He shook his head of the image, and wearily eyed the maze of cars ahead. The Road Crew hadn’t been through this part of the city just yet, it was Northeast of the Shelter, and at the edge of the city. He played with the rifle’s strap a moment, trying to decide what to do. God, I would love to see the Behemoth right now, he sighed. He could almost picture its hulking silhouette ripping through the decommissioned cars like a train. The massive, welded-steel plow that easily tossed aside road-side debris of any size.

If it wasn’t for the Behemoth, then the rest of the Road Crew couldn’t get to necessary places, like the gas stations, grocery stores, hospitals, and warehouses to be sacked.Also, the Barriers wouldn’t have been made either—-without which, the Shelter and all of its residents would be in trouble. Of course, it’s all a matter of time anyway—-Don’t think like that! He stomped his foot.

With determination, he cinched the straps of his backpack and rifle, and checked the straps of his boots (which had been modified to be lighter and flexible, as well as quiet, yet still sturdy). Scanning ahead one last time, he leaned forward and began to scurry through the maze of cars.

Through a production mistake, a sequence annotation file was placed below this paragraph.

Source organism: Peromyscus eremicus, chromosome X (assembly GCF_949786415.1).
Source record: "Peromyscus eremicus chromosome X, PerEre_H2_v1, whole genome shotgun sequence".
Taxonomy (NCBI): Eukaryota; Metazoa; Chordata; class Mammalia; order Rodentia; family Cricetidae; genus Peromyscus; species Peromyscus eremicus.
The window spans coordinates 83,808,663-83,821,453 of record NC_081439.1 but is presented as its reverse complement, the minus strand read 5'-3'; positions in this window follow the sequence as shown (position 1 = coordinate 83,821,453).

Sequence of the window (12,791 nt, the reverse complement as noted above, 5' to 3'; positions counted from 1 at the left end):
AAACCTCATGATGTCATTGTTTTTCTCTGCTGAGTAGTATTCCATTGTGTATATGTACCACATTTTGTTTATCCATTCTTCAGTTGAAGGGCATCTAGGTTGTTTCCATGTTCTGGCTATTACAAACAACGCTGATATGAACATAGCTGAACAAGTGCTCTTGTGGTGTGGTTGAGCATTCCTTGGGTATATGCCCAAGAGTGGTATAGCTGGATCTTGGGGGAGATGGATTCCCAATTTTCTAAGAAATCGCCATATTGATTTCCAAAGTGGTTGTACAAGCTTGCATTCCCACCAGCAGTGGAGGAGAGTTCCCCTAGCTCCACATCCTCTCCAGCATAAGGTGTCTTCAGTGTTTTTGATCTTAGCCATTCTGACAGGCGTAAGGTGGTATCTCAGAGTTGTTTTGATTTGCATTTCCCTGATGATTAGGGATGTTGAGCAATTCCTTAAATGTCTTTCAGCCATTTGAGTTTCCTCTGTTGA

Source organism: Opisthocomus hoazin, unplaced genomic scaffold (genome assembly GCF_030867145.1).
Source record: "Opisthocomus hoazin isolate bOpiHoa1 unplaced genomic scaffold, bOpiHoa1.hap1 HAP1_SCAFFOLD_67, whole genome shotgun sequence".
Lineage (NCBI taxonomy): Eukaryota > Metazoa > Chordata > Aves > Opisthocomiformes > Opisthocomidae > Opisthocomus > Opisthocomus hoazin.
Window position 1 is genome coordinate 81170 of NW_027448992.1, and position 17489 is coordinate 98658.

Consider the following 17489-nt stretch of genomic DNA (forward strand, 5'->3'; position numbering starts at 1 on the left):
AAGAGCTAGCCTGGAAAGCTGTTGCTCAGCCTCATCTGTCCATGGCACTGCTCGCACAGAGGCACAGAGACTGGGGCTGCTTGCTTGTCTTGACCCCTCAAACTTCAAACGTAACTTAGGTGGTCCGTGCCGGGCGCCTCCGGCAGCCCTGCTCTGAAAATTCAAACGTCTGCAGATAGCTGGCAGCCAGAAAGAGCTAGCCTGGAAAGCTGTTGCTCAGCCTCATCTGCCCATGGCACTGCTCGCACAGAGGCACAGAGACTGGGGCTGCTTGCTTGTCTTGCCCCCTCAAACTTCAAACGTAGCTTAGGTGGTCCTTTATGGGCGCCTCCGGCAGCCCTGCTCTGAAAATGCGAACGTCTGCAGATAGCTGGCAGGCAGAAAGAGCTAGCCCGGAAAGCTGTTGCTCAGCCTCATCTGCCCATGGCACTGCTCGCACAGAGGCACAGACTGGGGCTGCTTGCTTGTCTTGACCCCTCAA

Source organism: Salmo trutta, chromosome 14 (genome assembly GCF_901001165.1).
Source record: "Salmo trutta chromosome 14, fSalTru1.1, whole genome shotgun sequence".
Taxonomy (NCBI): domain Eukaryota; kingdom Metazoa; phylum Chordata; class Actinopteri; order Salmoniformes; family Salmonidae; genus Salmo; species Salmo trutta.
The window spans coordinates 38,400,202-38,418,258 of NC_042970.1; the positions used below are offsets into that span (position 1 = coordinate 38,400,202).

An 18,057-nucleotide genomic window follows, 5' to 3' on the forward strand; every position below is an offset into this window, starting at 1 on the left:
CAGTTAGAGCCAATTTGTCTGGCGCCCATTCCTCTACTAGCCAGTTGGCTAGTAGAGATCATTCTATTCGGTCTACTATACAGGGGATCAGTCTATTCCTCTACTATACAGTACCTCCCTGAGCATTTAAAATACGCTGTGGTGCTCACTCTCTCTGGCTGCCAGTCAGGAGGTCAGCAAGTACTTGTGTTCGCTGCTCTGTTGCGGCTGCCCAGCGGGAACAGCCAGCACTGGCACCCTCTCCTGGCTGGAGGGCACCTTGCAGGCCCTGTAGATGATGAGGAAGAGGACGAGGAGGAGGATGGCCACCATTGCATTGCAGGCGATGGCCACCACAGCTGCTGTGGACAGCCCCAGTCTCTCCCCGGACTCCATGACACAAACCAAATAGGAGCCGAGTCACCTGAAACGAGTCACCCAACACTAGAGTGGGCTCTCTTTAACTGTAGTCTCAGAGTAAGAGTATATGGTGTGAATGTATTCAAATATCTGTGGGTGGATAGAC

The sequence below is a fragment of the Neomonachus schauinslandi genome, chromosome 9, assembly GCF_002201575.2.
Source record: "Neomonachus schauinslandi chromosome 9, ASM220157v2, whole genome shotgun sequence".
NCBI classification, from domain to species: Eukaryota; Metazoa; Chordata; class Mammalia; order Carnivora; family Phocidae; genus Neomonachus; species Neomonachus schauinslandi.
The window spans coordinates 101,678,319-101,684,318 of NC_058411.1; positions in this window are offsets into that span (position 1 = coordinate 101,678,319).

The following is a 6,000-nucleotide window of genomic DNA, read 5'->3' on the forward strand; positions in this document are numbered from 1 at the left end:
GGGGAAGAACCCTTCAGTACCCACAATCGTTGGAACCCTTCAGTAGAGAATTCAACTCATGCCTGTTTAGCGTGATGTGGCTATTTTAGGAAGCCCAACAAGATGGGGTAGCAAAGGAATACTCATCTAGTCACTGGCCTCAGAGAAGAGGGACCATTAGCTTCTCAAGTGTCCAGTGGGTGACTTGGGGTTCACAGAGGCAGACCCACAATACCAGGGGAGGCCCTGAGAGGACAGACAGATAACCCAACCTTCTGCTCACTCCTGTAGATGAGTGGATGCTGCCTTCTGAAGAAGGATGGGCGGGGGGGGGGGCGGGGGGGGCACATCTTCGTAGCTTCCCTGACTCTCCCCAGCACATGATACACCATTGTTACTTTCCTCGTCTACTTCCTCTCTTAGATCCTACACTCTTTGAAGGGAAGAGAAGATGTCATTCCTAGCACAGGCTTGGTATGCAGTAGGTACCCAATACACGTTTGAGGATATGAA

He made it past the cars without being spotted, but wasn’t in the clear yet. He angled himself towards a warehouse, whose parking lot was mainly vacant, and dashed into the wide space. Although easy to spot, he was able to catch his breath and keep a look out, as well as plan his next move.

Factory Ruin 20 by Sed-rah-Stock. Used with artist's permission.

On the side of the warehouse was an access ladder to the roof. He was thankful and annoyed that the ladder didn’t start at ground floor. It looked to be about eight feet above the ground. He patted the revolver under his coat and watched the side of the warehouse. After a moment, he approached it, walked right up under the ladder and got a feel for the cement wall.

It seemed sturdy, far from crumbling, and the ladder looked intact. There was an overturned trash can, its content long-ago rifled through and blown, washed, or taken away. Steeling himself, he quickly grabbed the metal can, placed it upside down beneath the ladder and backed off quickly.

The lot and warehouse was quiet as death. It made Robert nervous, but he shook it off long enough to start running for towards the wall. With quick steps, he mounted and sprung off the can, his hands slapping hard against the metal. The can rattled against the wall, and the ladder hummed deeply beneath his palms. With little hesitation, his feet scrabbled for leverage, and he pushed and pulled himself a few rungs higher.

Wrapping the crook of his leg around the rail and lacing his arm through the ladder, he let himself rest. His heart hammered as he strained to hear anything; the slightest shuffle or groan. “Relax Robert, you’re well out of reach and have plenty of time,” he grunted.

Immediately two things came to mind: Life remains when it’s above the ground and Knock on wood. There wasn’t any wood available, so he continued climbing.


This story continues...